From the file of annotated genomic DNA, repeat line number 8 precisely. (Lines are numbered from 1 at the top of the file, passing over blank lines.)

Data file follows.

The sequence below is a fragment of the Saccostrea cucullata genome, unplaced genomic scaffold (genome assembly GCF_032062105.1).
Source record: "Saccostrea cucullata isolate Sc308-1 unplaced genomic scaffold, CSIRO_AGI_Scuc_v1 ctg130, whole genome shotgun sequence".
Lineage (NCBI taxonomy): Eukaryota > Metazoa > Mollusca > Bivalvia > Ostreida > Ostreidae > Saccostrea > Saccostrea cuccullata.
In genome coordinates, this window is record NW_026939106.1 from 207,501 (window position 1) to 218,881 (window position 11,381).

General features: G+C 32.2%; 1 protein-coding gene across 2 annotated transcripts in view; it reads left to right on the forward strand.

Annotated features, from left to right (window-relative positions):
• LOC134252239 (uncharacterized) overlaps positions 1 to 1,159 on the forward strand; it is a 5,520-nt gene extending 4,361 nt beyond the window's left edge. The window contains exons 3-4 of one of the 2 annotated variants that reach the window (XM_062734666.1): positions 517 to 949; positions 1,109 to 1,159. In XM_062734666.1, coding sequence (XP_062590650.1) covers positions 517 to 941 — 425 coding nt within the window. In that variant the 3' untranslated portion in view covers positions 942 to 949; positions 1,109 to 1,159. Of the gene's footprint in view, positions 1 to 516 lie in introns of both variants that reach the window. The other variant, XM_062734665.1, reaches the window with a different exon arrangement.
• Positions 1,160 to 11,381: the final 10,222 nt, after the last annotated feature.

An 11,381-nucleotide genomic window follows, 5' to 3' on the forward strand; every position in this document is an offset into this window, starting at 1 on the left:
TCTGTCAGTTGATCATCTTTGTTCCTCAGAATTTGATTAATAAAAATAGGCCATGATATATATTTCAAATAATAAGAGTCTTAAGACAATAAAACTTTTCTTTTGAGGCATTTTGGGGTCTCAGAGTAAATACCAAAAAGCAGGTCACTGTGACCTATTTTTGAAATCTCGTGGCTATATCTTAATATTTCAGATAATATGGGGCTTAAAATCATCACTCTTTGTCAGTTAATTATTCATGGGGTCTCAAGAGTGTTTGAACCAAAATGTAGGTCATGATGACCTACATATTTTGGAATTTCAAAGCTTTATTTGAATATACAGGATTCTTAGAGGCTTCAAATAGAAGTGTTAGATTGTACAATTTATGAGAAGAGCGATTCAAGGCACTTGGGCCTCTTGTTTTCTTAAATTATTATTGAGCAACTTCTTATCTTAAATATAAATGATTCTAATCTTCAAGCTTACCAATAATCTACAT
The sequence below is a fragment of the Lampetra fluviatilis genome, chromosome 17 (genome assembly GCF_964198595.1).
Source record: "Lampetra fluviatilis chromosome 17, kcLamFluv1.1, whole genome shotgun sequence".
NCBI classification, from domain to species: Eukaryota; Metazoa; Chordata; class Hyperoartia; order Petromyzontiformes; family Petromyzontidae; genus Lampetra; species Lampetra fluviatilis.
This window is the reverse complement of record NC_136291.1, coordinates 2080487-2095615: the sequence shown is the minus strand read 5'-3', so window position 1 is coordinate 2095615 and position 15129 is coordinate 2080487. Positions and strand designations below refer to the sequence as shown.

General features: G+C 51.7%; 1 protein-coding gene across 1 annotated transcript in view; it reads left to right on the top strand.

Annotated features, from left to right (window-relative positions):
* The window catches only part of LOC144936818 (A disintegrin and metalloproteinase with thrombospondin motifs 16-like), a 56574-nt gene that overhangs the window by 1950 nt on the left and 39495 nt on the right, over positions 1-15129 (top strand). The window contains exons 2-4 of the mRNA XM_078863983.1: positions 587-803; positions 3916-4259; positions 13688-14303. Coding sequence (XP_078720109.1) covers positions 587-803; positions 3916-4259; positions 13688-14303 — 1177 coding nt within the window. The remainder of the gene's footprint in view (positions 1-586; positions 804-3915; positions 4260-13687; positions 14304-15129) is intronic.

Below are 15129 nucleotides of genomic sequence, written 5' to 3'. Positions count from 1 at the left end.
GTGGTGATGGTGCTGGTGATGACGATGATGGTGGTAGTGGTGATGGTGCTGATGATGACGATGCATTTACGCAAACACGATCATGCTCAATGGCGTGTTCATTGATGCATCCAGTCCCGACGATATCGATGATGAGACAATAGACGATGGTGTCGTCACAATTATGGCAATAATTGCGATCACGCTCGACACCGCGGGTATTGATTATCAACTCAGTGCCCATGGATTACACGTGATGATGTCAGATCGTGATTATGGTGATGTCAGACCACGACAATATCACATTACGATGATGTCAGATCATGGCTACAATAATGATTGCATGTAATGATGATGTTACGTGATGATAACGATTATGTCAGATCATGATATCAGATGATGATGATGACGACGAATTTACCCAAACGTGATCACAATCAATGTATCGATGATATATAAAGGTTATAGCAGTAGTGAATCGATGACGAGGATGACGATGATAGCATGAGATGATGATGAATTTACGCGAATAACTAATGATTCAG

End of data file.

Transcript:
• Positions 1,160 to 11,381: the final 10,222 nt, after the last annotated feature.